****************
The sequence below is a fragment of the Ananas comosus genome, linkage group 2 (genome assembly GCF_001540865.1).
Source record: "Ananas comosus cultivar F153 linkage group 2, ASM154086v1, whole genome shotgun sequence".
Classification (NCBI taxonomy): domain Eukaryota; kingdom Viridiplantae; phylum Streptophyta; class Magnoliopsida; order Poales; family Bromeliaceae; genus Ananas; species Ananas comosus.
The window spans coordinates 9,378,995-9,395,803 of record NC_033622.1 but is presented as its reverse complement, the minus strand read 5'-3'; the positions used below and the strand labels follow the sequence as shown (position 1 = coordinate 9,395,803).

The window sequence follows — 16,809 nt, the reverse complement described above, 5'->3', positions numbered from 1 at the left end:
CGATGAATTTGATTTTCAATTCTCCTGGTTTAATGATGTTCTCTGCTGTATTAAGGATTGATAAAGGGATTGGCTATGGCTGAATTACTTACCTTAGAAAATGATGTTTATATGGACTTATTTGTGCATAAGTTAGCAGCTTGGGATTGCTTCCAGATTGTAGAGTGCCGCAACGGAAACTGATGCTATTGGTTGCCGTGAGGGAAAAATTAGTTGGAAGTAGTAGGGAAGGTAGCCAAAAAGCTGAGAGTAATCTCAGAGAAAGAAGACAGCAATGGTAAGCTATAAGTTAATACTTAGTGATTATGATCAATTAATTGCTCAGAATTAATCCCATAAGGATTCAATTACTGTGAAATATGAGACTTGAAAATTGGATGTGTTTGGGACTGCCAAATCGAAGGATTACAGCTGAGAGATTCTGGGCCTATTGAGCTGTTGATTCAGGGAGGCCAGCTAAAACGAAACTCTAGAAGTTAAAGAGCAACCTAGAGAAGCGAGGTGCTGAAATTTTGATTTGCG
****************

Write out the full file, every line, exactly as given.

The sequence below is a fragment of the Ananas comosus genome, linkage group 2 (genome assembly GCF_001540865.1).
Source record: "Ananas comosus cultivar F153 linkage group 2, ASM154086v1, whole genome shotgun sequence".
Classification (NCBI taxonomy): domain Eukaryota; kingdom Viridiplantae; phylum Streptophyta; class Magnoliopsida; order Poales; family Bromeliaceae; genus Ananas; species Ananas comosus.
The window spans coordinates 9,378,995-9,395,803 of record NC_033622.1 but is presented as its reverse complement, the minus strand read 5'-3'; the positions used below and the strand labels follow the sequence as shown (position 1 = coordinate 9,395,803).

The window sequence follows — 16,809 nt, the reverse complement described above, 5'->3', positions numbered from 1 at the left end:
CGATGAATTTGATTTTCAATTCTCCTGGTTTAATGATGTTCTCTGCTGTATTAAGGATTGATAAAGGGATTGGCTATGGCTGAATTACTTACCTTAGAAAATGATGTTTATATGGACTTATTTGTGCATAAGTTAGCAGCTTGGGATTGCTTCCAGATTGTAGAGTGCCGCAACGGAAACTGATGCTATTGGTTGCCGTGAGGGAAAAATTAGTTGGAAGTAGTAGGGAAGGTAGCCAAAAAGCTGAGAGTAATCTCAGAGAAAGAAGACAGCAATGGTAAGCTATAAGTTAATACTTAGTGATTATGATCAATTAATTGCTCAGAATTAATCCCATAAGGATTCAATTACTGTGAAATATGAGACTTGAAAATTGGATGTGTTTGGGACTGCCAAATCGAAGGATTACAGCTGAGAGATTCTGGGCCTATTGAGCTGTTGATTCAGGGAGGCCAGCTAAAACGAAACTCTAGAAGTTAAAGAGCAACCTAGAGAAGCGAGGTGCTGAAATTTTGATTTGCG